Sonya Wilson Has Been Lifting Up Deaf Climbers for a Decade
The Californian Who Builds—and Rips on—1930s-Style Surfboards
Slacklining Is All About Mental and Physical Balance
Indonesia’s Raja Ampat Is Brimming with Life
Mountain Bikers Head to San Francisco Streets for a New Take on the Sport
Search for Ancient Fossils at Badlands National Park
This New East African Cycling Team Offers Riders International Exposure
An Outside Conversation with ‘In the Shadow of the Mountain’ Author Silvia Vasquez-Lavado
While Other Dogs Are at the Park, Willie the Wiener Is Training for His Next Race
Let This Video Be the Last of Your Screen Time Today
This Cycling Team Is Working to Be Carbon Neutral in 2022
Canada’s B.I.G. Initiative Empowers Women to Achieve Their Climbing Goals
Chris Froome Isn’t Just Back—He Wants to Win the Tour de France
These Women Are Making Space for Femininity in Climbing
Braveheart Runners Gives New Energy to Kenyan Runners’ Racing Dreams
It Isn’t Always Easy to Be a Female Climbing-Gym Owner
Live Like You’re Dying: The Story of One Skateboarder’s Battle with Cancer
‘Not Just a Boys’ Club’ Kicks Gender Stereotypes in Climbing to the Curb
How Hazel Findlay Used a Kitchen Essential on a Difficult Climb
The Island of Senja Is a Mountain Biker’s Dream
Don’t Eat Random Mushrooms in the Woods
Get full access to Outside Learn, our online education hub featuring in-depth fitness, nutrition, and adventure courses and more than 2,000 instructional videos when you sign up for Outside+.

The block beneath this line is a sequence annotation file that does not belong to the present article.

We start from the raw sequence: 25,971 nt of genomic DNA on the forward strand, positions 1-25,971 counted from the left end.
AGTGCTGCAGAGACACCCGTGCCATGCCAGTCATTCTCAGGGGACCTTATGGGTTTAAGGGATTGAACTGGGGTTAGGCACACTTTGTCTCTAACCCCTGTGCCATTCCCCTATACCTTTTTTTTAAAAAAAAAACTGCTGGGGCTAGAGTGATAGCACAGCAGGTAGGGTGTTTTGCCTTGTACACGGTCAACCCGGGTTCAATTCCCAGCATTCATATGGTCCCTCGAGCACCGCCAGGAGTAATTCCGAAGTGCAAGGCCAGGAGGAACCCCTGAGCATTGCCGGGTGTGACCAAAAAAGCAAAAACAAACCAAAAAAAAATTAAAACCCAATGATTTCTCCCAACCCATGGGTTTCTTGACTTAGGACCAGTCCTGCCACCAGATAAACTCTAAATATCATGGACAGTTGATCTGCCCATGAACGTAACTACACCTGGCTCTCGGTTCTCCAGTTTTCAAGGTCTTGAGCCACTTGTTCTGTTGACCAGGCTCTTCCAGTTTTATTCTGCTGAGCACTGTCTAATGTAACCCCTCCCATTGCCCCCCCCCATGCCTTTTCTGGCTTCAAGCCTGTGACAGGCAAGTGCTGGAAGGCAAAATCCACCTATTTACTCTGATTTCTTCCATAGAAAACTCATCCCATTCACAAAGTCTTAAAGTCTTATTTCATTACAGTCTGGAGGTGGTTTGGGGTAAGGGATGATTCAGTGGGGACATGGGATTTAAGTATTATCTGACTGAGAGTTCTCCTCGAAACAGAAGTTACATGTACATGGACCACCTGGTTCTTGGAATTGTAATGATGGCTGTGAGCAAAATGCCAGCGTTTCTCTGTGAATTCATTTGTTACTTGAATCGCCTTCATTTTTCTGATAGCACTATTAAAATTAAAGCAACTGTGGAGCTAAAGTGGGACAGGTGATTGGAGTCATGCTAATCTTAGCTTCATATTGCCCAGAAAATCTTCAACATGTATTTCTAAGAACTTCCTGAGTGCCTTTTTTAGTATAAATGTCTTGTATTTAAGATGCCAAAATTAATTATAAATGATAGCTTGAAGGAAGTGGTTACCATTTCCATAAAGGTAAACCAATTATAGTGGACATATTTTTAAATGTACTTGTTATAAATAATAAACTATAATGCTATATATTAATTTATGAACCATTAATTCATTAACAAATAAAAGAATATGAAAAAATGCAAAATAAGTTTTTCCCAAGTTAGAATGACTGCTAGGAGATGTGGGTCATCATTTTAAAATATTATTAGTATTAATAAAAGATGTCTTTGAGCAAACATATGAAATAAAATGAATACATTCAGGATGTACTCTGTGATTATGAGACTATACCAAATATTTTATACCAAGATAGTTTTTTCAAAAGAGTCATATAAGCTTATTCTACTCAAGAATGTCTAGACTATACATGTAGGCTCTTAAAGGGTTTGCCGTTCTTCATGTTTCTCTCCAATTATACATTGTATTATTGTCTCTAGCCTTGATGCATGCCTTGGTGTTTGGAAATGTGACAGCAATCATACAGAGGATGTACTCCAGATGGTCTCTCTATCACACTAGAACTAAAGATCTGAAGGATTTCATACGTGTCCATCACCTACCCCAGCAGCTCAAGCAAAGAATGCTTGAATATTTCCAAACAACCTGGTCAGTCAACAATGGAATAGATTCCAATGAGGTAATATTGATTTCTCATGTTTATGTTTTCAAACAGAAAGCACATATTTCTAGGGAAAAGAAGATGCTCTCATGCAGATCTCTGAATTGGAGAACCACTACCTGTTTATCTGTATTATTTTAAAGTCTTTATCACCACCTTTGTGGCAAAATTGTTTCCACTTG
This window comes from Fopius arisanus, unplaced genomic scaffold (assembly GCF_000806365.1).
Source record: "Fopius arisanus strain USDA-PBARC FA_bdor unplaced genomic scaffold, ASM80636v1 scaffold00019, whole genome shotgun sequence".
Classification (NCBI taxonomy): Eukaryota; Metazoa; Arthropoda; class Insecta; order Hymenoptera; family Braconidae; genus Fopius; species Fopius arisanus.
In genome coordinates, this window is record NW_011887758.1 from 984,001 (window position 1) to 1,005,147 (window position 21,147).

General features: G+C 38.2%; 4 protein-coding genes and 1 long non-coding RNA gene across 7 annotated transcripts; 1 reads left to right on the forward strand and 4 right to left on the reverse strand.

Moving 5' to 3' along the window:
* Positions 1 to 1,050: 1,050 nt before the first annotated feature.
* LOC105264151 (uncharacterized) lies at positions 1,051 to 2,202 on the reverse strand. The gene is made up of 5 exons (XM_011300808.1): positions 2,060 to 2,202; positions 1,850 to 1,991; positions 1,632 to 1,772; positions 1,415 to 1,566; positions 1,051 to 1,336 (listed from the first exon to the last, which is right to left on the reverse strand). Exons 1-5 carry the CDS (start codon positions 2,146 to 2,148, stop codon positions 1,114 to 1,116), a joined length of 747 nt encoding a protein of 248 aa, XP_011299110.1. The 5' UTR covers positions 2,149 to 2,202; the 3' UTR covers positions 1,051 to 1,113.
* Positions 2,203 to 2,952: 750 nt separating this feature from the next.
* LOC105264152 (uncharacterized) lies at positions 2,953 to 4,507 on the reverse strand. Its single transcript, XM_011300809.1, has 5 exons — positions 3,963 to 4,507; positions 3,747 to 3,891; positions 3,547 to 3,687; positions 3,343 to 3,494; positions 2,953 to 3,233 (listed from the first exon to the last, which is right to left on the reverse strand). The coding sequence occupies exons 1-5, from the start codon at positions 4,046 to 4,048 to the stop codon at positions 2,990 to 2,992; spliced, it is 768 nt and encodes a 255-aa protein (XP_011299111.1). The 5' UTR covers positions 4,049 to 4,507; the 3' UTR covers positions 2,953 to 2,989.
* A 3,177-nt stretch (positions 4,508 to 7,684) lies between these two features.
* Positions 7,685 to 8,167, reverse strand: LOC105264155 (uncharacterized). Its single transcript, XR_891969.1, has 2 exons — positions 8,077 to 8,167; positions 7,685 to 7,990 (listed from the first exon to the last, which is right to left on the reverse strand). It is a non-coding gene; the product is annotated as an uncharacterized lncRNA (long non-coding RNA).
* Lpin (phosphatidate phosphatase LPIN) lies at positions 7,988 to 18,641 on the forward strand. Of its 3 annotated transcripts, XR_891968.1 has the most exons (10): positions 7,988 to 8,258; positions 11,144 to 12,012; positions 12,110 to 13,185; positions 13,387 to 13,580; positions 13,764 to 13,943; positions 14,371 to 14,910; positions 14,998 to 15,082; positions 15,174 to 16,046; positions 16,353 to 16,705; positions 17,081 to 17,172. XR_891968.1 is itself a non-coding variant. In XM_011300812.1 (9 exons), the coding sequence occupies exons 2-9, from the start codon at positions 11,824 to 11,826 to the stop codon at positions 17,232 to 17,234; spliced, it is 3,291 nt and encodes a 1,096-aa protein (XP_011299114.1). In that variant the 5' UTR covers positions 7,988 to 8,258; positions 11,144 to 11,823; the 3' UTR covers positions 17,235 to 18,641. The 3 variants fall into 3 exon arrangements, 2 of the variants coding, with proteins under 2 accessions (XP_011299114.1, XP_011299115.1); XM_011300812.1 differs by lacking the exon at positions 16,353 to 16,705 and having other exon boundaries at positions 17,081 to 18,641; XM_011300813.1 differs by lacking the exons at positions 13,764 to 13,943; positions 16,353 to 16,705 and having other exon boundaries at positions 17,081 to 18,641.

Tree Huggers’ nature guide Brad Einstein helps us identify a few mushrooms you might encounter in the wild.
BRAD EINSTEIN: Of all the plants, animals, and flirty inbetweeners that call the forest home, none are more beautiful and nauseating than mushrooms.
Fun thing about mushrooms is two mushrooms can look exactly alike and have drastically different effects. So if you're not an expert, it's kind of a Russian roulette about whether you're getting a tasty treat, a terrific trip, or a toxic ticket to the grave.
The common mycena is most often found on trees in the northern hemisphere unlike the common John Cena that's most often found in children's hospitals. This is russula vesca. Its nickname is the flirt because if you pick one in the wild you are flirting with death. This is called turkey tail fungus, which much like an actual turkey's tail is technically edible but hella gross.
This next one is called witches' butter, which is also the name of a lube you can buy at Hot Topic. This is a mushroom called the artist's conk, which you can identify because it resembles one of those hip, trendy, floating bookshelves that you would buy at a store that was also called the Artist's Conk. And finally this is a yellow aminata, which, yes, will take you on a revelatory hallucinogenic journey that deepens your understanding of the world and yourself. Though keep in mind you might start pulling a Haley Joel Osment and start seeing dead people.
Seriously we can not stress enough. Do not eat mushrooms that you just find. Take it from us, comedians who make sketches in the woods. We have never done it, and it wasn't awesome.